Theoretical Organic Chemistry and Biocatalysis
Prof. Dr. F. Matthias Bickelhaupt, Head Division of Theoretical Chemistry
We develop fundamental chemical theories and methods for rationally designing molecules, nano-structures and materials as well as chemical processes toward these compounds, based on quantum mechanics and advanced computer simulations. An essential part of these efforts is the application of our theories and models in cooperation with experimental groups, that is, "theory-driven experimentation".
The research program of this subgroup comprises four main directions that are intimately connected and reinforce each other:
- Structure and Chemical Bonding in Kohn-Sham Density Functional Theory (DFT) with topic such as hypervalence and aromaticity;
- Theoretical Biochemistry and multi-level QM/MM methods;
- Elementary Chemical Reactions;
- Fragment-oriented Design of Catalysts.
See also my list of publications.
At present, we attempt, among others, to make the step from understanding to rationally designing chemical reactions and catalysts in various areas of theoretical organic, inorganic and biological chemistry.
Quantum Chemistry and Multiscale Modeling
Prof. Dr. Lucas Visscher
My group focuses on development and application of multiscale and multilevel methods for the description of complex molecular systems. We develop relativistic coupled cluster methods that, for small molecular systems, yield a precise description of electronic structure and molecular properties. This WFT description is incorporated in a subsystem DFT approach in which subsystems are optimized individually and treated as frozen in the embedding of the other subsystems.
The motion of subsystems can be studied by adaptive molecular dynamics, in which the QM/MM partitioning of the systems is automatically adjusted during the simulation depending on the distance of subsystems from the active QM center. With this methodology, we tackle a variety of applications: Relativistic calculations serve to benchmark approximate electronic structure methods and to predict molecular properties that are determined by the wave function close to nuclei (NMR shieldings and nuclear spin-spin couplings, splittings due to nuclear quadrupole moments, lifting of degeneracies due to parity violation).
Density Functional Theory and Pair-Density Approaches
Prof. Dr. Paola Gori-Giorgi
The focus of my current research is to extend the accuracy of electronic density functional theory (DFT) to systems in which electronic correlation plays a prominent role.
In my group, we combine expertise from Chemistry, Physics and Mathematics to address the big challenge of describing electronic correlation in a genuine DFT formalism. In particular we focus on the exact treatment of the limit of infinite correlation in DFT, trying to exploit its mathematical properties in a Kohn-Sham framework.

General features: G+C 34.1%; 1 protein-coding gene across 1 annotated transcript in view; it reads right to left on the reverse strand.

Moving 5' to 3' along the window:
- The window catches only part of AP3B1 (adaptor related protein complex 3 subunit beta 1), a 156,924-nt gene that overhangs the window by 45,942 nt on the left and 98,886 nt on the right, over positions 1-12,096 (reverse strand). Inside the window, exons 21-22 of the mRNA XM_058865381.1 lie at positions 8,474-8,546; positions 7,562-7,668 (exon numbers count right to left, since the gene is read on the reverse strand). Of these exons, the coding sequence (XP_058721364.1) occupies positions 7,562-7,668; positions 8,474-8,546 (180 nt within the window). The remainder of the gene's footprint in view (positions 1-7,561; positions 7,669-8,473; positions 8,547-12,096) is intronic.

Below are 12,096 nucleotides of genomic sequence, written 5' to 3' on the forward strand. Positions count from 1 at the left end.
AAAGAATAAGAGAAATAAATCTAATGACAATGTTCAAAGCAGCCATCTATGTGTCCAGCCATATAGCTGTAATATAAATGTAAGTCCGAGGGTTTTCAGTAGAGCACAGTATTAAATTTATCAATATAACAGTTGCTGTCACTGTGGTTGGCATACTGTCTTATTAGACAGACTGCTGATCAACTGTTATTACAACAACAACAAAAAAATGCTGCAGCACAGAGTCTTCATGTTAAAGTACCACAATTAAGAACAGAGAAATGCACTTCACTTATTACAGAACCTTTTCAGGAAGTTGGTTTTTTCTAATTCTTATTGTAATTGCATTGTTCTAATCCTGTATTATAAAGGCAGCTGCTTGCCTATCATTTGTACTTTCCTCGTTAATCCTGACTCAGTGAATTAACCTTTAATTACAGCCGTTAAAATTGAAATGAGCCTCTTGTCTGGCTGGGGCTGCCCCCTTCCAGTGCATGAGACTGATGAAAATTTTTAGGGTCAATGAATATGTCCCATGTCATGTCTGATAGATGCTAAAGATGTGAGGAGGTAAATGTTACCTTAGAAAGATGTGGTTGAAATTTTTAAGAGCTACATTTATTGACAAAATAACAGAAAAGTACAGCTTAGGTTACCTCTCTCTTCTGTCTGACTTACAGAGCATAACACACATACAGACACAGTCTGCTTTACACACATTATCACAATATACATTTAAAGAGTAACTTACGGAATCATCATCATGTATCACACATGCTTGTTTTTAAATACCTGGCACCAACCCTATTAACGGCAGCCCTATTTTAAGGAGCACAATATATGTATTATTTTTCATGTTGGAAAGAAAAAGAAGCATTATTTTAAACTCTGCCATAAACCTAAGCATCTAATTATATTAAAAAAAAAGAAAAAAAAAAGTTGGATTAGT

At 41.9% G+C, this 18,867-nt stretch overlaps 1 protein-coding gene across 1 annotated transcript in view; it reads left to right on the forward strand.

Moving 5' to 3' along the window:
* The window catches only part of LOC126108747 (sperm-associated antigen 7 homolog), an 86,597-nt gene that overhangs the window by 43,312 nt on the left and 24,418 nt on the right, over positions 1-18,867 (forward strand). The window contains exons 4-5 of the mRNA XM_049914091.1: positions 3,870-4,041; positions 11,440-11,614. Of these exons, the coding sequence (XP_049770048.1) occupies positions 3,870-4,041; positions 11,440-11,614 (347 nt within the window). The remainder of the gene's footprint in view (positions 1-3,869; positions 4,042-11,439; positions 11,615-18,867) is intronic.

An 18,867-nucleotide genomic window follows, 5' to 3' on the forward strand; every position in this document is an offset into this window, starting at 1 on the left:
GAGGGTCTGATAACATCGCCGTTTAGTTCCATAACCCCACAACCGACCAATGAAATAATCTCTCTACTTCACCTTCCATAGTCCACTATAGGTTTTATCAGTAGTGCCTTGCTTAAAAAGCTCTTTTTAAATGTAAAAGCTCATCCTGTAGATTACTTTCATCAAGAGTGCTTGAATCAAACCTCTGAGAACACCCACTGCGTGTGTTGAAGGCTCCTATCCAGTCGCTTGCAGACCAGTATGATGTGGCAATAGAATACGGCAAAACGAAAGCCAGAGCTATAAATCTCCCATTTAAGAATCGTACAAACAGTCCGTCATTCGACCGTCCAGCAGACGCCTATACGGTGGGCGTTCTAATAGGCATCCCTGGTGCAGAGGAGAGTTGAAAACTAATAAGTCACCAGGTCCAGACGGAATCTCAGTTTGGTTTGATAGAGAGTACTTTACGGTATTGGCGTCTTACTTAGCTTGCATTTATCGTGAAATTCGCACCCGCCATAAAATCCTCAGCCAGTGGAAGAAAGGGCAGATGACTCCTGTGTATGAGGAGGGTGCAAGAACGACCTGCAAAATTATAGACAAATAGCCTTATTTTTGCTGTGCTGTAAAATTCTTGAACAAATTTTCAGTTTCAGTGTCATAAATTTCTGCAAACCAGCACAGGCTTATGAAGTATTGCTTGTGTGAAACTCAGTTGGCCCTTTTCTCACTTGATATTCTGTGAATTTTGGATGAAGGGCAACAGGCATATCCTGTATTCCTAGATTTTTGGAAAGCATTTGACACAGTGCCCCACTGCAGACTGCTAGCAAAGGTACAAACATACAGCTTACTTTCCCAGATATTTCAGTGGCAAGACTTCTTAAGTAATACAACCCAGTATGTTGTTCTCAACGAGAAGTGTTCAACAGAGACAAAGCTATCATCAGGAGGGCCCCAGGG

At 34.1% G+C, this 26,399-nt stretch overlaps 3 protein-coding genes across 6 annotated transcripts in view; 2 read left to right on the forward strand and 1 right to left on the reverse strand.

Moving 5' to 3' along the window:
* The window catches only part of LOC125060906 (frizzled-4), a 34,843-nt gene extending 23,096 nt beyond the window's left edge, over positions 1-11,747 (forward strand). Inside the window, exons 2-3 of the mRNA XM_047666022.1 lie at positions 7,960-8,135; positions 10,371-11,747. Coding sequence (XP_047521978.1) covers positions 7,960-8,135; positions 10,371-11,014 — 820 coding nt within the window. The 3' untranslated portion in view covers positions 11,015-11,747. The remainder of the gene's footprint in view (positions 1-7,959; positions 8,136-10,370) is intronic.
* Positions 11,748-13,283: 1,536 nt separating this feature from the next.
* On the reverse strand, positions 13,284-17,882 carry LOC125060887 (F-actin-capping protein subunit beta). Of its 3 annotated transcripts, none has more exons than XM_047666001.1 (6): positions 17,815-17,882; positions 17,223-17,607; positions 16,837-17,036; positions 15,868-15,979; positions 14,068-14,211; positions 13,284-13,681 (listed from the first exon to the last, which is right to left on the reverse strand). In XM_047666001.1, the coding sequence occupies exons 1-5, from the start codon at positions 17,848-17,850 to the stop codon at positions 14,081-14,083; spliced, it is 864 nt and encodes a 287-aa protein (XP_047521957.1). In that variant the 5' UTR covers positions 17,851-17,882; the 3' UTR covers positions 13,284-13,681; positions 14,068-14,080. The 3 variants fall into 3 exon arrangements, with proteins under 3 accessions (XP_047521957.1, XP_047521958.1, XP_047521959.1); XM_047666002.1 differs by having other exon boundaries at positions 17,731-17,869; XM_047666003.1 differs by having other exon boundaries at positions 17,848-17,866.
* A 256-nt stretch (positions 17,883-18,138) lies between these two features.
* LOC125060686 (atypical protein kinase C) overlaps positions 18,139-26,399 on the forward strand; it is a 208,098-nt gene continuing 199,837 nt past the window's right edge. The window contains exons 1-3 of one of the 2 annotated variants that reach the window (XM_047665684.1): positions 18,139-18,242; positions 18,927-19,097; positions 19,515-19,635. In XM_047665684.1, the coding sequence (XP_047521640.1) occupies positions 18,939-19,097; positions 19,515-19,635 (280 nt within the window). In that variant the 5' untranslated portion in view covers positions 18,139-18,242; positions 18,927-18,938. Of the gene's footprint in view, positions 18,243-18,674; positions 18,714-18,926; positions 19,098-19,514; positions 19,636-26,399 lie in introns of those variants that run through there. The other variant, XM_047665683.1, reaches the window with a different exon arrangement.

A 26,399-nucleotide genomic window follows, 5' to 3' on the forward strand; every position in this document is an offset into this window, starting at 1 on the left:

Supramolecular and Biological Quantum Chemistry
Prof. Dr. Célia Fonseca Guerra
Weak chemical interactions are the driving force for self-assembly in biological and supramolecular systems. The research in my group focusses on understanding these weak chemical interactions with Kohn-Sham MO theory. Our analyses of cooperativity, π assistance, and substituent effects in Watson-Crick base pairs, DNA mismatches and quadruplexes have provided groundbreaking new insights in the nature of the hydrogen bond and supramolecular aggregation. Furthermore, my group is committed to understanding the role of metal ions in self-assembly processes. The development and the implementation of chemical analysis methods to understand the nature of hydrogen bonding and chemical bonding in general are also part of my research program.
One-body Reduced Density Matrix Functional Theory
Dr. Klaas J. H. Giesbertz
Dr. Giesbertz’ main research interest lies in one-body reduced density matrix (1RDM) functional theory. As 1RDM functional theory is intrinsically better equipped than density functional theory (DFT) to handle strong electron correlations, it provides a viable alternative to approximate DFT to alleviate many of its failures. Important examples are: dissociation of chemical bonds, charge transfer and double excitations, transition metal complexes, fractional quantum Hall, Mott insulators, etc. Further research interests are: DFT, strictly correlated electrons and non-equilibrium Green’s functions.
Theory-driven Organic Synthesis
Dr. Trevor A. Hamlin
The Hamlin research group leverages state-of-the-art computational methods and artificial intelligence to provide unparalleled physical insight into organic, inorganic, and biochemical reactions. We are strategically located at the node between theoretical chemistry, organic chemistry, and computer science. The overarching goal of the group is to realize the concept of “theory-driven experimentation”, whereby synthetic experiments are ultimately guided by quantum mechanical calculations. Our novel quantum chemical insights are leveraged to formulate elegantly simple models that can be used to not only understand, but also rationally design more efficient and tailored chemical processes.